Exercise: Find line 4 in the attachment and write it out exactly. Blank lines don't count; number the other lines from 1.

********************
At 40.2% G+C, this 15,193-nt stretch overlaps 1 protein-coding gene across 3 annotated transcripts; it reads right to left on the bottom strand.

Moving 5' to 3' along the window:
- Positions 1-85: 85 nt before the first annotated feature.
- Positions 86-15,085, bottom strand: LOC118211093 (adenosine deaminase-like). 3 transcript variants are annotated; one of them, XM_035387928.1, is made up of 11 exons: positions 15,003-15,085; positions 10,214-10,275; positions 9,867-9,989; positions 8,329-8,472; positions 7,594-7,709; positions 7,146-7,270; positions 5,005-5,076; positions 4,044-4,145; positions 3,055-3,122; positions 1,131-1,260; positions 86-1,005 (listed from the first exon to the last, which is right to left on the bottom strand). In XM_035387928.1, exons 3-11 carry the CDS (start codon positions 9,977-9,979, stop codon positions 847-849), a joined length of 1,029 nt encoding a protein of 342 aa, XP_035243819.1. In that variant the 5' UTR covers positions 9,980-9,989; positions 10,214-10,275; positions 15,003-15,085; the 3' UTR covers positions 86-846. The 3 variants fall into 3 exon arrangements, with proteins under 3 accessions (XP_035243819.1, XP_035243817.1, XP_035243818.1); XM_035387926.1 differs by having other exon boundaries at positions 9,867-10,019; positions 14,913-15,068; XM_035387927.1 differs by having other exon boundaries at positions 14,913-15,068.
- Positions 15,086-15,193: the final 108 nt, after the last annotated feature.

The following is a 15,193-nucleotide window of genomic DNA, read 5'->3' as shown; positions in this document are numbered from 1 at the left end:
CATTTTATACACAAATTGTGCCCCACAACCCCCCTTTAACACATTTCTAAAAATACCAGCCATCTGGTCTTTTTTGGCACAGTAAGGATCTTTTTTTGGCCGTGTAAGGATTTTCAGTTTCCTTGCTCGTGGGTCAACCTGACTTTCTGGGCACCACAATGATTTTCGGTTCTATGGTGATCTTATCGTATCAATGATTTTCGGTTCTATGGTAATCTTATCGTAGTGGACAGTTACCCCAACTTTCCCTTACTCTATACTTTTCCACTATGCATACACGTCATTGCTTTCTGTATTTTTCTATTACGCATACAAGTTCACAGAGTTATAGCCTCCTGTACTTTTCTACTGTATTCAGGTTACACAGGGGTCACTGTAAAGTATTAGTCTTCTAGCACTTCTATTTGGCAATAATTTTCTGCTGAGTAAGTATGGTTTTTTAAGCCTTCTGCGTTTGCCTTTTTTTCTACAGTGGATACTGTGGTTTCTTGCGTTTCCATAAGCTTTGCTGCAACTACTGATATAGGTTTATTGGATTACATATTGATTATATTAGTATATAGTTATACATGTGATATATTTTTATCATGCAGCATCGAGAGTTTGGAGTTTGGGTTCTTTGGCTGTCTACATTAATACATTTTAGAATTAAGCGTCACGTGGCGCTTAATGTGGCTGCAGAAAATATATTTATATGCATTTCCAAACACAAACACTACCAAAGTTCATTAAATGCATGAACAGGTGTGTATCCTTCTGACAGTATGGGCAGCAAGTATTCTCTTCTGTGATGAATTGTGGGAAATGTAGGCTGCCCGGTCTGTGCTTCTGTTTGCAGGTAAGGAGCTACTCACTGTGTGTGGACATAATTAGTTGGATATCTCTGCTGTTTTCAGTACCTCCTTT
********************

- Positions 86-15,085, bottom strand: LOC118211093 (adenosine deaminase-like). 3 transcript variants are annotated; one of them, XM_035387928.1, is made up of 11 exons: positions 15,003-15,085; positions 10,214-10,275; positions 9,867-9,989; positions 8,329-8,472; positions 7,594-7,709; positions 7,146-7,270; positions 5,005-5,076; positions 4,044-4,145; positions 3,055-3,122; positions 1,131-1,260; positions 86-1,005 (listed from the first exon to the last, which is right to left on the bottom strand). In XM_035387928.1, exons 3-11 carry the CDS (start codon positions 9,977-9,979, stop codon positions 847-849), a joined length of 1,029 nt encoding a protein of 342 aa, XP_035243819.1. In that variant the 5' UTR covers positions 9,980-9,989; positions 10,214-10,275; positions 15,003-15,085; the 3' UTR covers positions 86-846. The 3 variants fall into 3 exon arrangements, with proteins under 3 accessions (XP_035243819.1, XP_035243817.1, XP_035243818.1); XM_035387926.1 differs by having other exon boundaries at positions 9,867-10,019; positions 14,913-15,068; XM_035387927.1 differs by having other exon boundaries at positions 14,913-15,068.